January Storms Bring Needed Precipitation; Drought Outlook Uncertain
January 19, 2017
As one winter storm rolls into another and saturated lawns begin to flood, Californians are zipping up raincoats and stepping into galoshes. How is all this precipitation affecting the drought? The answer: to be determined.
Recent precipitation numbers might seem outstanding, but the drought story is a bit more complicated. The United States Drought Monitor shows significant portions of the state still in drought conditions, and the state’s water system is a complicated network of storage and delivery infrastructure to ensure that all Californians have access to water.
Recent winter storms are helping the state build water supply, but ongoing challenges with adequate storage, delivery systems and continued conservation coupled with precipitation rates may not result in an all-clear signal on the state’s drought. Additionally, groundwater is an integral part of the water supply. The next few months of the water year will be crucial and should provide a more complete picture about the condition of the state’s water supply. At a recent meeting, the Water Board signaled that they are likely to keep conservation requirements in effect for now.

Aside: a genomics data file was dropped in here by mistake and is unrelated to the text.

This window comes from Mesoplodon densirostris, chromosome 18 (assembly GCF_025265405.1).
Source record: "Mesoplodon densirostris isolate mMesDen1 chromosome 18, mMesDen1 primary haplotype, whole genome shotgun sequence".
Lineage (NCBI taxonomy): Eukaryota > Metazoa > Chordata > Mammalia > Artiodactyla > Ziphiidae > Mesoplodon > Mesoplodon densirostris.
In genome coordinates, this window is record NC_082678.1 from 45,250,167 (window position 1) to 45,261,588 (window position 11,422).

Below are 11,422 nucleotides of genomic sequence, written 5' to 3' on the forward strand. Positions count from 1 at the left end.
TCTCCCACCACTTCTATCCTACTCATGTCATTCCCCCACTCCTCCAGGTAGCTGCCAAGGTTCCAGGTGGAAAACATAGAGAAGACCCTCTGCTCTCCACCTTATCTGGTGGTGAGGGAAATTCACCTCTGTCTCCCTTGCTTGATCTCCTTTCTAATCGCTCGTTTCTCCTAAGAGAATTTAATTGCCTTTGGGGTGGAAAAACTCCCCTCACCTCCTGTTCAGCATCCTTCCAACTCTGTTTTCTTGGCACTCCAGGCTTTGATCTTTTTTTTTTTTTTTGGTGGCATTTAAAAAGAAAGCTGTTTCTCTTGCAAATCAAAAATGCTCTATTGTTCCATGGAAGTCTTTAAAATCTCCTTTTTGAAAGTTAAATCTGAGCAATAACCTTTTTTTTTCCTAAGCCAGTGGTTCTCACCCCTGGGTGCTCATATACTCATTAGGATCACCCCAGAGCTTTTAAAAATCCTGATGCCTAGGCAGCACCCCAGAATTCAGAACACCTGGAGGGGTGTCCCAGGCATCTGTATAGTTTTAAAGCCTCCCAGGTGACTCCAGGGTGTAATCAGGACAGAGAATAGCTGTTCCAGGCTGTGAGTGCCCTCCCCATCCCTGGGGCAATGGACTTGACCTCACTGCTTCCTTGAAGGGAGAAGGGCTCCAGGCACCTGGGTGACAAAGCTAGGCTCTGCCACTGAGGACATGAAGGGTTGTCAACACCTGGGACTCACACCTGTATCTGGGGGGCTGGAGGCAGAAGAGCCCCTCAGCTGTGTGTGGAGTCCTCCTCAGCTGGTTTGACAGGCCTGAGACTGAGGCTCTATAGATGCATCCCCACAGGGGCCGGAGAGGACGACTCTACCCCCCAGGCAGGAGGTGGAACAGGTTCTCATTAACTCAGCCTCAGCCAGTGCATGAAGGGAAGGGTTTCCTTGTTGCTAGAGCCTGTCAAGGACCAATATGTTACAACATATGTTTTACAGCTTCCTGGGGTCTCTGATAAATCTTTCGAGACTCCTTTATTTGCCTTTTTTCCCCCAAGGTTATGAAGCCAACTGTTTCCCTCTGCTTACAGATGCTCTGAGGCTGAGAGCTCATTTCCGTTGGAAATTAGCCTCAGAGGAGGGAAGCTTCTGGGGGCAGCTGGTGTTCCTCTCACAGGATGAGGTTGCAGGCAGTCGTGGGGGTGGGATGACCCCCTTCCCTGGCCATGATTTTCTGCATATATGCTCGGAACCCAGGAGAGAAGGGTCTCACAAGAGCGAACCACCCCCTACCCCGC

State and local water officials are keeping a close eye on the multitude of data available. This week’s numbers show that most regions have received a great deal of precipitation – including some startling totals that have led to flooding – and in many cases, rainfall and snowpack totals are tracking well above average for this time of year. Data from the Department of Water Resources shows that in addition to the major rain and snow we all experience personally, reservoirs are filling up and spillways are cranking open. These are all significant positive indicators for the state’s water supply. CSAC will continue to provide information and analysis about the state’s water supply throughout the water year.